In this video, the surgical steps of this procedure are demonstrated and insight is provided into intraoperative decisions.

PUBLISHED: Robotic-Assisted Laparoscopic Paraesophageal Hiatal Hernia Repair with Fundoplication and Esophagogastroduodenoscopy

Robotic-Assisted Laparoscopic Paraesophageal Hiatal Hernia Repair with Fundoplication and Esophagogastroduodenoscopy
Hannah A. Bougleux Gomes, MD¹; Divyansh Agarwal, MD, PhD¹; Charu Paranjape¹’²
¹Massachusetts General Hospital/Brigham and Women’s Hospital
²Newton-Wellesley Hospital

A hiatal hernia occurs when part of an intra-abdominal organ, most commonly the stomach, migrates through the diaphragmatic crura. The condition can cause a range of uncomfortable symptoms, including heartburn, chest pain, and difficulty swallowing. While several individuals with a hiatal hernia can manage their symptoms with lifestyle changes and anti-reflux medications, some with refractory symptoms or complications secondary to the hernia require surgical treatment to repair the defect.

Here we present the case of a 60-year-old female with a paraoesophageal hiatal hernia and chronic gastrointestinal reflux disease (GERD) refractory to proton-pump inhibitors (PPI), dietary changes, and lifestyle modifications. She underwent an elective robotic hiatal hernia repair, fundoplication, and esophagogastroduodenoscopy (EGD) as a two-hour procedure with routine postprocedure recovery. This article and the associated video describe the pertinent history, evaluation, and operative steps of the procedure.

PUBLISHED: Anal Fistulotomy

Anal Fistulotomy
M. Grant Liska, BS¹; Marcus Lester R. Suntay, MD, FPCS, FPSPS, FPALES²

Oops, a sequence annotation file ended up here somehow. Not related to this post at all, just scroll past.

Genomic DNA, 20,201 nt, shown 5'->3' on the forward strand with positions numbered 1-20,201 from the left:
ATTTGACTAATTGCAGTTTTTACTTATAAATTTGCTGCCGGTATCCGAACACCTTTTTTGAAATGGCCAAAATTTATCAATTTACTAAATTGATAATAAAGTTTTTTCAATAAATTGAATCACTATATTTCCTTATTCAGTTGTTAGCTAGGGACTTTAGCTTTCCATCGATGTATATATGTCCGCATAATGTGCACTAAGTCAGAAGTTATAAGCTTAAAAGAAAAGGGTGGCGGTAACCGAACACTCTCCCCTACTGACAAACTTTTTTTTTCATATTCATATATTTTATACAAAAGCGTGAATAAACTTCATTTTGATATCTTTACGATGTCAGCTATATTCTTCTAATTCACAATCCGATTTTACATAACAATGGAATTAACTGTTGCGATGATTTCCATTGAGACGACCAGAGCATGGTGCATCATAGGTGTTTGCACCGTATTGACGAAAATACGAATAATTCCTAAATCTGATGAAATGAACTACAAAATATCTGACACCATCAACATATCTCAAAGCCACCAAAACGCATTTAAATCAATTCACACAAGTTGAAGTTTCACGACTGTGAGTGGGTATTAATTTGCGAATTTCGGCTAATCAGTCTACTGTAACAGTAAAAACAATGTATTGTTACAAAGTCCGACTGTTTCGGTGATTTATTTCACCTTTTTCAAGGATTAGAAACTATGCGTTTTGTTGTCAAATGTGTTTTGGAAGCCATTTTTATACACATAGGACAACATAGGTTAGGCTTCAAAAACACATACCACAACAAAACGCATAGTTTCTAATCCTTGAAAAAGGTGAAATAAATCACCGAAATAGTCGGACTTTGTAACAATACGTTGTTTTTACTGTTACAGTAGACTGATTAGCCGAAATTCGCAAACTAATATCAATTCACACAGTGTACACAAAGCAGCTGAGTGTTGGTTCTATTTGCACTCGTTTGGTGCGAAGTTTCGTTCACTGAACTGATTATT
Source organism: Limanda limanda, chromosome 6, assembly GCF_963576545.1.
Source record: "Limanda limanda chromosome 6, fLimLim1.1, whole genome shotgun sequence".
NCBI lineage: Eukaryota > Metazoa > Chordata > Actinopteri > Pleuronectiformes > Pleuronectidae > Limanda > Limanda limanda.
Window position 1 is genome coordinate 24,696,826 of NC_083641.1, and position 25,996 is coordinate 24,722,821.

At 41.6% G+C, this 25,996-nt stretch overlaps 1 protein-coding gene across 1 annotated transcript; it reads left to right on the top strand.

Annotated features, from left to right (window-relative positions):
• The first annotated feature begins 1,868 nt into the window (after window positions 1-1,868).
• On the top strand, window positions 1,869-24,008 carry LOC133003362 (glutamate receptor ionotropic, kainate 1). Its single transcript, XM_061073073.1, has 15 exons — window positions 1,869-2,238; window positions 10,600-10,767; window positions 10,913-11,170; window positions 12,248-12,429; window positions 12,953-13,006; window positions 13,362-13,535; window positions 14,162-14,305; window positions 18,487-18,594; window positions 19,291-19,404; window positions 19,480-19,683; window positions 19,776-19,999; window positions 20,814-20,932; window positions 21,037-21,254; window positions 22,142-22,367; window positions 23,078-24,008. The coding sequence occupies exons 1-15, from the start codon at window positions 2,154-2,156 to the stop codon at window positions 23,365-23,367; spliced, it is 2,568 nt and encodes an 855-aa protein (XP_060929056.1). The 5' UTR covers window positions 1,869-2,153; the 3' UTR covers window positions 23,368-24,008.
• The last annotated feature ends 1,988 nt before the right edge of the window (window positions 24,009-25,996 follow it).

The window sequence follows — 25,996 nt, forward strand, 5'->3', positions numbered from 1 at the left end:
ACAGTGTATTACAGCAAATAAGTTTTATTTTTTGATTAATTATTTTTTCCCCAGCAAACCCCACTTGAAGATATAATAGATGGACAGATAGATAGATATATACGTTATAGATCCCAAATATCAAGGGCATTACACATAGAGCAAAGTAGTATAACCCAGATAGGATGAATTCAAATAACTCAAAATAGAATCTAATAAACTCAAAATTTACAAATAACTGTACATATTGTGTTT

¹University of Central Florida College of Medicine
²Philippine Children’s Medical Center

Fistula-in-ano is a chronic abnormal communication between the anal canal and, usually, the perianal skin. It can be described as a hollow tract that is lined with granulation tissue and connects a primary opening inside the anal canal to a secondary opening in the perianal skin. It usually originates from the anal glands and is frequently the result of a previous anal abscess. Anal fistulae present with pain, swelling, pruritus, skin irritation, and purulent or bloody drainage. Most anal fistulae are diagnosed based on clinical findings, but complex and deep anal fistulae usually require imaging studies such as CT scan or MRI to delineate the tract.

Currently, there is no medical treatment available and surgery is almost always necessary. A simple intersphincteric fistula can often be treated with fistulotomy or fistulectomy, while trans-sphincteric and suprasphincteric fistulae are treated by placement of a seton to maintain drainage and induce fibrosis. Extrasphincteric fistula treatment depends on the anatomy and etiology of the fistula.

This article presents the case of a 1-year-old male with a history of recurrent perianal infection, which led to the development of an anal fistula. The anal fistula was noted to be superficial, and a fistulotomy was performed.

PUBLISHED: Anterior Component Separation for Multiple Incisional Hernias Along an Upper Midline Incision

Anterior Component Separation for Multiple Incisional Hernias Along an Upper Midline Incision
Prabh R. Pannu, MD; David Berger, MD